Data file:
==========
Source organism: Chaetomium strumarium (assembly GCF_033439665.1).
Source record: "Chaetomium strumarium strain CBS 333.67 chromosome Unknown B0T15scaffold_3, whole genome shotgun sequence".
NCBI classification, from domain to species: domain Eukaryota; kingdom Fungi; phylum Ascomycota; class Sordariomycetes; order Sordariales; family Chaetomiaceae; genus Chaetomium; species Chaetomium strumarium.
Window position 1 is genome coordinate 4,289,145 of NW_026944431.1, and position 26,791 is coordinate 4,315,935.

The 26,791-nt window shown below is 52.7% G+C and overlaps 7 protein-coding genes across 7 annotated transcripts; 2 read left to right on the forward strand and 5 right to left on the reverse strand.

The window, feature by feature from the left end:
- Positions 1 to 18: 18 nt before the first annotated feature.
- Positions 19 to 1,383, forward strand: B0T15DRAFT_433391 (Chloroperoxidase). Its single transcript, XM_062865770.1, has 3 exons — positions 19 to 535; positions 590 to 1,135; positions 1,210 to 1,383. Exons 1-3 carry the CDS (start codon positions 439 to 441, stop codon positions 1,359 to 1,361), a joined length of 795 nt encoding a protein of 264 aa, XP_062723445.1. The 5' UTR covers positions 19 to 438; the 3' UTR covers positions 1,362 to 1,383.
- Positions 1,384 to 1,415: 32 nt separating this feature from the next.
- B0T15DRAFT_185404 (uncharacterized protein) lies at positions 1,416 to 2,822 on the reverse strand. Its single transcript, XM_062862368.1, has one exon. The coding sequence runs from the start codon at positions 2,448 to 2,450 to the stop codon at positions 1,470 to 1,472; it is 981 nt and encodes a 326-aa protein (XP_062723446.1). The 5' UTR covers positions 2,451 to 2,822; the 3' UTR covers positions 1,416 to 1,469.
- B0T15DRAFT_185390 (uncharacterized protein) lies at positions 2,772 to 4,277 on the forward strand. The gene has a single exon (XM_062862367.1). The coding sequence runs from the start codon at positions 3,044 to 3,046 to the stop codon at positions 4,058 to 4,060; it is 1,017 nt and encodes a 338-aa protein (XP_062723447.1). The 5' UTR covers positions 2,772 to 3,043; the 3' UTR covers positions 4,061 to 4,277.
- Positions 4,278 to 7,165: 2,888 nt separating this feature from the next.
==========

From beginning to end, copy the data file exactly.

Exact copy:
Source organism: Chaetomium strumarium (assembly GCF_033439665.1).
Source record: "Chaetomium strumarium strain CBS 333.67 chromosome Unknown B0T15scaffold_3, whole genome shotgun sequence".
NCBI classification, from domain to species: domain Eukaryota; kingdom Fungi; phylum Ascomycota; class Sordariomycetes; order Sordariales; family Chaetomiaceae; genus Chaetomium; species Chaetomium strumarium.
Window position 1 is genome coordinate 4,289,145 of NW_026944431.1, and position 26,791 is coordinate 4,315,935.

The 26,791-nt window shown below is 52.7% G+C and overlaps 7 protein-coding genes across 7 annotated transcripts; 2 read left to right on the forward strand and 5 right to left on the reverse strand.

The window, feature by feature from the left end:
- Positions 1 to 18: 18 nt before the first annotated feature.
- Positions 19 to 1,383, forward strand: B0T15DRAFT_433391 (Chloroperoxidase). Its single transcript, XM_062865770.1, has 3 exons — positions 19 to 535; positions 590 to 1,135; positions 1,210 to 1,383. Exons 1-3 carry the CDS (start codon positions 439 to 441, stop codon positions 1,359 to 1,361), a joined length of 795 nt encoding a protein of 264 aa, XP_062723445.1. The 5' UTR covers positions 19 to 438; the 3' UTR covers positions 1,362 to 1,383.
- Positions 1,384 to 1,415: 32 nt separating this feature from the next.
- B0T15DRAFT_185404 (uncharacterized protein) lies at positions 1,416 to 2,822 on the reverse strand. Its single transcript, XM_062862368.1, has one exon. The coding sequence runs from the start codon at positions 2,448 to 2,450 to the stop codon at positions 1,470 to 1,472; it is 981 nt and encodes a 326-aa protein (XP_062723446.1). The 5' UTR covers positions 2,451 to 2,822; the 3' UTR covers positions 1,416 to 1,469.
- B0T15DRAFT_185390 (uncharacterized protein) lies at positions 2,772 to 4,277 on the forward strand. The gene has a single exon (XM_062862367.1). The coding sequence runs from the start codon at positions 3,044 to 3,046 to the stop codon at positions 4,058 to 4,060; it is 1,017 nt and encodes a 338-aa protein (XP_062723447.1). The 5' UTR covers positions 2,772 to 3,043; the 3' UTR covers positions 4,061 to 4,277.
- Positions 4,278 to 7,165: 2,888 nt separating this feature from the next.